The idea has been hovering in the ether for some time, but TomTom is the first satnav firm to sign on the dotted line and bring insurance to drivers through their GPS.
The Dutch company has joined up with Motaquote insurers to offer UK drivers "Fair Pay" insurance, where customers pay lower premiums because their satnav monitors how they're driving.
"Our entry in the insurance market with our proven fleet management technology puts us at the forefront of a move that could help to revolutionise the motor insurance industry," Thomas Schmidt, managing director of TomTom Business Solutions, said in a canned statement.
The idea is simple. Any driver that considers themselves to be a safe one signs on with Fair Pay and is given a specially developed TomTom PRO 3100 satnav. This GPS box includes "Active Driver Feedback" and "LIVE services". The latter will alert the motorist to upcoming traffic issues (presumably to stop them slamming into the back of a long queue that has formed).
The feedback system will let the driver know when they're not being quite as safe as they think they are, such as when they corner harshly or have to brake suddenly, presumably by yelling "Oy! That kind of driving will cost you 10p a minute, mate!" or something to that effect.
Assuming the customer is actually a safe driver, then their premiums will be charged accordingly, rather than being based on things like their postcode, gender, age or vehicle type.
"We've dispensed with generalisations and said to our customers, if you believe you're a good driver, we'll believe you and we'll even give you the benefit up front… unlike some other telematics-based schemes where you may have to prove your ability over a number of months," said Nigel Lombard, MD of Fair Pay Insurance.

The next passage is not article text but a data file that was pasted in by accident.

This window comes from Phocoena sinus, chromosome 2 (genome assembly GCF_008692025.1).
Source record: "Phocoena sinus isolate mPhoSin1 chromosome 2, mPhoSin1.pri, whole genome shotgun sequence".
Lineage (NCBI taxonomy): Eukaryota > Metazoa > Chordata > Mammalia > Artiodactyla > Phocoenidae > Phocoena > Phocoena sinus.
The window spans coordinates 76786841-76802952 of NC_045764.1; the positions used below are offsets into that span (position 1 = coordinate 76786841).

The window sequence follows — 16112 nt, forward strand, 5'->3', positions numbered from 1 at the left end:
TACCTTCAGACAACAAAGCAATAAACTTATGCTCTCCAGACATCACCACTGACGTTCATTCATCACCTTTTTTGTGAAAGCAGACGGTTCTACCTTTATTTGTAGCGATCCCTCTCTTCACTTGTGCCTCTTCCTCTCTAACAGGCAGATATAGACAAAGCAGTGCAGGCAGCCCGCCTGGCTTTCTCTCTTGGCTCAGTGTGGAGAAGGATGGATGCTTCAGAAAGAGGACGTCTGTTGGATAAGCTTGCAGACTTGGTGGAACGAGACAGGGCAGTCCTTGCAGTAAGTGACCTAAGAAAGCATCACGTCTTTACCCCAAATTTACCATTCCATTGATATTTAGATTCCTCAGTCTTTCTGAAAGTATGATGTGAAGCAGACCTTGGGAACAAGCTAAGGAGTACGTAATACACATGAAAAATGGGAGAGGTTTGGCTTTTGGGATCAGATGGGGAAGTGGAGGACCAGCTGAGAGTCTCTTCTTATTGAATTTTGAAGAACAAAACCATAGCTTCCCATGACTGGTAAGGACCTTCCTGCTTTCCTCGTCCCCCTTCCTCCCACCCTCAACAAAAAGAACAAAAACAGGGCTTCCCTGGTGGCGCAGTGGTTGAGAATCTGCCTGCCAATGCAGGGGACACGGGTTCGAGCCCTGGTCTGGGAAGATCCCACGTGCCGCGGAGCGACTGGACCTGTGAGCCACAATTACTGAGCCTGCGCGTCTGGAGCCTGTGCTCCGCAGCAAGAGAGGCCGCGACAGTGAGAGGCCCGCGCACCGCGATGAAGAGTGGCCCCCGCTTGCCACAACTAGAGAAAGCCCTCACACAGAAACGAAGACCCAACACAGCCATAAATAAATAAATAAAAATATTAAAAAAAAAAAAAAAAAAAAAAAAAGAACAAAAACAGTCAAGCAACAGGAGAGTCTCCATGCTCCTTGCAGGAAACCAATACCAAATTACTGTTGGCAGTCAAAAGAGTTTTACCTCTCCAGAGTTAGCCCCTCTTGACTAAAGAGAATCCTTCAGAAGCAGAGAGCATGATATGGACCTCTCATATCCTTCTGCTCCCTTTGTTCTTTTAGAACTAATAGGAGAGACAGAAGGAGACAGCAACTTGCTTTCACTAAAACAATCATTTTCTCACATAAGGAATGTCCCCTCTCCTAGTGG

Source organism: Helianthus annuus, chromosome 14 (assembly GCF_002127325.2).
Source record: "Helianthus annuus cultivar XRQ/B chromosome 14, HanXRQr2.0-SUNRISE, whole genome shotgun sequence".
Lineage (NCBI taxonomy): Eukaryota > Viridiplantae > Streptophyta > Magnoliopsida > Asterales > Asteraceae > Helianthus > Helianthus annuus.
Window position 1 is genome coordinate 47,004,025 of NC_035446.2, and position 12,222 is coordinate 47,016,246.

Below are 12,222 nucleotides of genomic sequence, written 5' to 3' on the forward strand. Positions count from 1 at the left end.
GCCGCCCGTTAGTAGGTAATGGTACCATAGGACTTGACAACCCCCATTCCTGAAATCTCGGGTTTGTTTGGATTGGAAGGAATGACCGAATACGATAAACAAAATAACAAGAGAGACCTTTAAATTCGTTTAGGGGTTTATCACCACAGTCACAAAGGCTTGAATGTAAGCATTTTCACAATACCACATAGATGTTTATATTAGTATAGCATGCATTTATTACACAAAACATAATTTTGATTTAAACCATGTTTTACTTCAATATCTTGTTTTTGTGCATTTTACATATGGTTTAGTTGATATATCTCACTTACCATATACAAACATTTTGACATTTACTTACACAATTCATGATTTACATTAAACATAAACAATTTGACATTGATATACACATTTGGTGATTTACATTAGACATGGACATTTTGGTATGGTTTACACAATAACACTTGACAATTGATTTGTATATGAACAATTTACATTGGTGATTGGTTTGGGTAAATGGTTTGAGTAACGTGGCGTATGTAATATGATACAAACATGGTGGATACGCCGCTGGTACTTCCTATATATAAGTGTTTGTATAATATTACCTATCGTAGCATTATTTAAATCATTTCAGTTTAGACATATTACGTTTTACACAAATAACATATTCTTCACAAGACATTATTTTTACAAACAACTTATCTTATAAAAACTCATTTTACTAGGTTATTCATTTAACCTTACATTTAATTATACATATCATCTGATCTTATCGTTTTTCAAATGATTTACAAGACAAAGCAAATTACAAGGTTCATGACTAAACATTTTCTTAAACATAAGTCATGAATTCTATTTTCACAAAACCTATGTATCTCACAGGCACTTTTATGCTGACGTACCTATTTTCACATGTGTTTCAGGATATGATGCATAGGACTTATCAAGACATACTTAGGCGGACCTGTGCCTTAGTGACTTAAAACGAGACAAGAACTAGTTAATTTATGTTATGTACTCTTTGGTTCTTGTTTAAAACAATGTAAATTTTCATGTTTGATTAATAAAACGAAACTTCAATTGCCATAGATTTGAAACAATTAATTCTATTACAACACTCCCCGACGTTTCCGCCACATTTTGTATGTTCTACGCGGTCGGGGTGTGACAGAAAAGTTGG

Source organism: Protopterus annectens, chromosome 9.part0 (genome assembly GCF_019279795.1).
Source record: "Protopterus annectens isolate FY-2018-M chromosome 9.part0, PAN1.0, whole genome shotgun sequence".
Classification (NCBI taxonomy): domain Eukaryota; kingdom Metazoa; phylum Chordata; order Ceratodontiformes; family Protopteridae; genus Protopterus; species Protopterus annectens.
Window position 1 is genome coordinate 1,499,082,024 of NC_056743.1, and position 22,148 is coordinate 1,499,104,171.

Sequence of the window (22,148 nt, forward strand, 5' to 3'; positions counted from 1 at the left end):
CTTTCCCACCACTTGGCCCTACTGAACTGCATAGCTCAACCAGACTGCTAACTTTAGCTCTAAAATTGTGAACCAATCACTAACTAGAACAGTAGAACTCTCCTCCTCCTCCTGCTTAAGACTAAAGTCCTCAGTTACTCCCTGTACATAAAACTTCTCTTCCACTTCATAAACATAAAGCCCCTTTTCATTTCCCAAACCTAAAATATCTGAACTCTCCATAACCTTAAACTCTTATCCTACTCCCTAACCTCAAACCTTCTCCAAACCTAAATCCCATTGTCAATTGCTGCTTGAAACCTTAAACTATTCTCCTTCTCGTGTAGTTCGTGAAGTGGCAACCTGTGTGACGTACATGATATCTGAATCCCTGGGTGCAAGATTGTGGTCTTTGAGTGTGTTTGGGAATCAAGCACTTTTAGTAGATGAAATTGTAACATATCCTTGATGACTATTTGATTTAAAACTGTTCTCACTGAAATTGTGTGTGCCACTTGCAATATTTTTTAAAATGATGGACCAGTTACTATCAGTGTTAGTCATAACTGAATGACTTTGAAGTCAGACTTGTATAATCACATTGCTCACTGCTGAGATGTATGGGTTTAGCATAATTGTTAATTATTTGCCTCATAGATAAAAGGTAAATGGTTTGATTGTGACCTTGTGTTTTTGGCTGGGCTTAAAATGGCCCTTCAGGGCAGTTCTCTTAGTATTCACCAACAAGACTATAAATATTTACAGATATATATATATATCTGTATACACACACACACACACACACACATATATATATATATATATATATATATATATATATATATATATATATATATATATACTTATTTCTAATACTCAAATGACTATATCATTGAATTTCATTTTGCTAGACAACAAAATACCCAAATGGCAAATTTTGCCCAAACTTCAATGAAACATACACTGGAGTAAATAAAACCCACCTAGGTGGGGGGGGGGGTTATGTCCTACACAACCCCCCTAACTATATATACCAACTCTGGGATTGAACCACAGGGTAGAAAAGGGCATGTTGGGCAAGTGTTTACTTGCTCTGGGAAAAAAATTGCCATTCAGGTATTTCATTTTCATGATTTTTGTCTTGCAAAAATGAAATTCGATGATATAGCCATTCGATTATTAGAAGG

The Fair Pay insured will also have a tracking unit fitted to their cars, which will allow "driver behaviour and habits to be monitored".
"The telematics box (TomTom LINK – which is fitted within the dashboard) records the driving data," a Fair Pay spokesperson told The Register.
"This, via Bluetooth, transfers data to the in-car TomTom navigation device and also feeds back data to the consumer dashboard. This enables drivers to also get real-time feedback, which we believe to be a unique offer in the personal motor insurance telematics market."
The website does imply that this tracking won't include "singing along to the radio loudly and out of tune" behaviour or "using the back seat of your car for a purpose other than that intended" behaviour; the tracker is only interested in car-owners' safe driving, speed and mileage.
The data will be collated in the aforementioned online dashboard so that users can get an idea of their own style of driving, and could also be used anonymously for traffic analysis.
Tying insurance into safe driving while also slurping lots of lovely traffic data is a canny move for satnav companies, which need to broaden their horizons somewhat now that smartphones come packing passable navigation apps. ®